The Mas­ter Chief Col­lec­tion, but even the less am­bi­tious re­mas­ters of­ten com­pare un­favourably to their orig­i­nal form run­ning on a mid-range PC. If you’re not mak­ing the de­fin­i­tive ver­sion of a game, why bother do­ing it? Ah, yes, the money. I re­alise this is a busi­ness, but th­ese rushed-out cash-ins are mak­ing th­ese sup­pos­edly pow­er­ful con­soles look bad, and I’m get­ting a bit fed up with it.

An­drew Byrne

Ab­so­lutely, though it’s a case-by-case thing; we wel­come the Grim Fan­dango and Day Of The Ten­ta­cle re­makes with open arms, for in­stance. Given your dis­taste for the gen­tly en­hanced, we as­sume we can hang on to your New 3DS XL. If not, do let us know.

An­other world

There seems to have been a swell of na­tional pride of late. Not in the Nigel Farage sense of the phrase, but in a ‘red tele­phone boxes and trun­cheons in games’ kind of way. And

I, for one, am all for it. The most re­cent ex­am­ple is We Happy Few, which twists BioShock In­fi­nite’s evoca­tive Amer­i­cana into a hal­lu­cino­genic take on ITV’s Heart­beat. It looks stunning.

Sir, You Are Be­ing Hunted did some­thing very sim­i­lar with its flat-capped robot as­sailants, and The Chi­nese Room clearly shares the same fas­ci­na­tion with the English coun­try­side, given what they’ve shown of Every­body’s Gone To The Rap­ture so far. And let’s not for­get Dear Esther’s heather-strewn He­bridean is­land.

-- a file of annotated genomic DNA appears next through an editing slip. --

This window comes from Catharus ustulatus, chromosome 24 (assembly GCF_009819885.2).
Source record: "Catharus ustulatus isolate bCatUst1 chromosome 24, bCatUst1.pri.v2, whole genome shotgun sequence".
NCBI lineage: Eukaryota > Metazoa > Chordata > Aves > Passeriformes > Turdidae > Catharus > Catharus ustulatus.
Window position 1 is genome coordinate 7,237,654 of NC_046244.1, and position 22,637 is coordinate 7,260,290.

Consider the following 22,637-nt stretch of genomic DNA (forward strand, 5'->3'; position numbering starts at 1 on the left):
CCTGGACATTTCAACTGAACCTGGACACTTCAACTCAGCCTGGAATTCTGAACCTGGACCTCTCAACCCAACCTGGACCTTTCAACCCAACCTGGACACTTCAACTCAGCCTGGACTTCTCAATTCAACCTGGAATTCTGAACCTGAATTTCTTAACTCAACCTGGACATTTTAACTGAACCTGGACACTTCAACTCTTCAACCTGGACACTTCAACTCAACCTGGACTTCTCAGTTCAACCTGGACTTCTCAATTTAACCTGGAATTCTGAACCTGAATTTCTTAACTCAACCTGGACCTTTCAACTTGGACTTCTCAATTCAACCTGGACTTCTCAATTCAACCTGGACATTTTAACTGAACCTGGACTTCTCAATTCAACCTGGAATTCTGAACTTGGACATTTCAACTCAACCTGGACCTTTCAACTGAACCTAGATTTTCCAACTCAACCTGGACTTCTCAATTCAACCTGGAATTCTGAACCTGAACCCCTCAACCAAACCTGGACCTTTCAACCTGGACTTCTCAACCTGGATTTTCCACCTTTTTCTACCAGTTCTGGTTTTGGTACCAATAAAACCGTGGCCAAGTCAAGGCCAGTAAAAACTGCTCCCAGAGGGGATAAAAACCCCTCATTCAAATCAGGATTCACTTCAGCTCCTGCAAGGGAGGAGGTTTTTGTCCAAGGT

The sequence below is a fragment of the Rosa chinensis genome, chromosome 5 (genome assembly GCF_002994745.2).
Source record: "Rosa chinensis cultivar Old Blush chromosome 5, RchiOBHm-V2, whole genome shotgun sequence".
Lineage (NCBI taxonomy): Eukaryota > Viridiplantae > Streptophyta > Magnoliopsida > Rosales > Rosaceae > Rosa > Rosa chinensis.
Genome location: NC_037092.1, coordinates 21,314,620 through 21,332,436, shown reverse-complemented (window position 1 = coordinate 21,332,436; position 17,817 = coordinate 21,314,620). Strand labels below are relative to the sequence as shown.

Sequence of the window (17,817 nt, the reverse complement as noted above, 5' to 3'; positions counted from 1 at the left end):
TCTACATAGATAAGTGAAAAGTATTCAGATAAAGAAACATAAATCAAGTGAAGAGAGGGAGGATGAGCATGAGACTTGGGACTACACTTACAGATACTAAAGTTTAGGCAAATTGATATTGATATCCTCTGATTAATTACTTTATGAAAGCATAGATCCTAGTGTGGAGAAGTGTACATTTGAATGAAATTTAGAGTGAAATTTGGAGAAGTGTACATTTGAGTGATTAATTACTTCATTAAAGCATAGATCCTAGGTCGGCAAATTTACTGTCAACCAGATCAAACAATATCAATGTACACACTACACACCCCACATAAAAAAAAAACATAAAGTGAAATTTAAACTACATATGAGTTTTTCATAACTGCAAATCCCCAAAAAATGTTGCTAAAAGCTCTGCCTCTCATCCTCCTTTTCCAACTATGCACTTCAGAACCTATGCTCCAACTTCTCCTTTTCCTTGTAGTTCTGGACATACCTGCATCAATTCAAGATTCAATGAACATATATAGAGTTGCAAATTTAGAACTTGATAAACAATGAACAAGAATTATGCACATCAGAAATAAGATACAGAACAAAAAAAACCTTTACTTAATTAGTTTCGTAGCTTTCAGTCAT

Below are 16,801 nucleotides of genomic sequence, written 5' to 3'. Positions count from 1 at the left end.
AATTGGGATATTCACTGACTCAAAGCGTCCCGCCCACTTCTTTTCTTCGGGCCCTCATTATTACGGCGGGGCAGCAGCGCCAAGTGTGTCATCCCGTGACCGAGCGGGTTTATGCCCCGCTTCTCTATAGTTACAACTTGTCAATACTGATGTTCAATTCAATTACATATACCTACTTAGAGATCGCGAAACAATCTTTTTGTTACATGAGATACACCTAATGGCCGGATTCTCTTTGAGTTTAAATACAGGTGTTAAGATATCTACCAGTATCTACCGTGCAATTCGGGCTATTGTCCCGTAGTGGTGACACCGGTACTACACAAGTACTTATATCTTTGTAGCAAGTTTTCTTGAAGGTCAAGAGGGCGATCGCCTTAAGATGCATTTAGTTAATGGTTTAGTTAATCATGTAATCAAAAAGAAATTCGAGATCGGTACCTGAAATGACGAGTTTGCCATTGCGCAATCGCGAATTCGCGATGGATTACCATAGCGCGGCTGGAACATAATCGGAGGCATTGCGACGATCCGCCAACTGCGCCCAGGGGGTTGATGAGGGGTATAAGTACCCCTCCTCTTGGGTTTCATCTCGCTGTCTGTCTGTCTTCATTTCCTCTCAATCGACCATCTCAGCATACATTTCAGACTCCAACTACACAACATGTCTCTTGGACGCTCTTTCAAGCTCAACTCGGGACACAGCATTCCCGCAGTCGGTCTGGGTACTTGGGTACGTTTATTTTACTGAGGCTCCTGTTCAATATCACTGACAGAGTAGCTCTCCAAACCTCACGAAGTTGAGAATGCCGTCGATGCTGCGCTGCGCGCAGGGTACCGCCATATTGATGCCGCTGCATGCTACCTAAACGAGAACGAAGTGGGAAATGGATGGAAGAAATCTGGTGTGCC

I think this re­flects a big­ger, more ex­cit­ing shift in videogames. As play­ers, we’ve all trav­elled around vir­tual in­ter­pre­ta­tions of our world (and many oth­ers) mul­ti­ple times, of­ten dur­ing the course of a sin­gle game. But this rush of Bri­tish­ness got me think­ing about how rare it is for a game to re­ally dig into a place, and use the dis­tinc­tive at­mos­phere of a lo­ca­tion to en­rich a game, rather than just colour it.

You could ar­gue that the Ti­betan vil­lage in Un­charted 2 is sim­i­larly evoca­tive, but a sin­gle level’s worth of play isn’t enough to fully steep your­self in the per­son­al­ity of a place. And then there are the open worlds of

GTAV, Far Cry 4, Just Cause 2 and their ilk – games that em­u­late the at­mos­phere of a real-world lo­ca­tion, but do so on such an enor­mous scale that the in­tri­ca­cies of a place get smeared into a blur of reused as­sets and ho­mogenised game­play.

I’d love to see more games set in a sin­gle, evoca­tively re­alised lo­ca­tion that truly un­der­stand ev­ery­thing that makes that place feel and look like it does, and not just cue up the right vis­ual notes. And I’d es­pe­cially like to see more games ex­plore less familiar lo­cales in de­tail – if mak­ing a game feel dis­tinctly Bri­tish still seems quirky now, imag­ine what de­vel­op­ers could do else­where.

Martin Ed­wards

Care­ful now, they're lis­ten­ing. Some­where a pub­lisher is green­light­ing Wolf Hall: A Tale Of Thorns. Ac­tu­ally, we’d play that.

Is­sue 278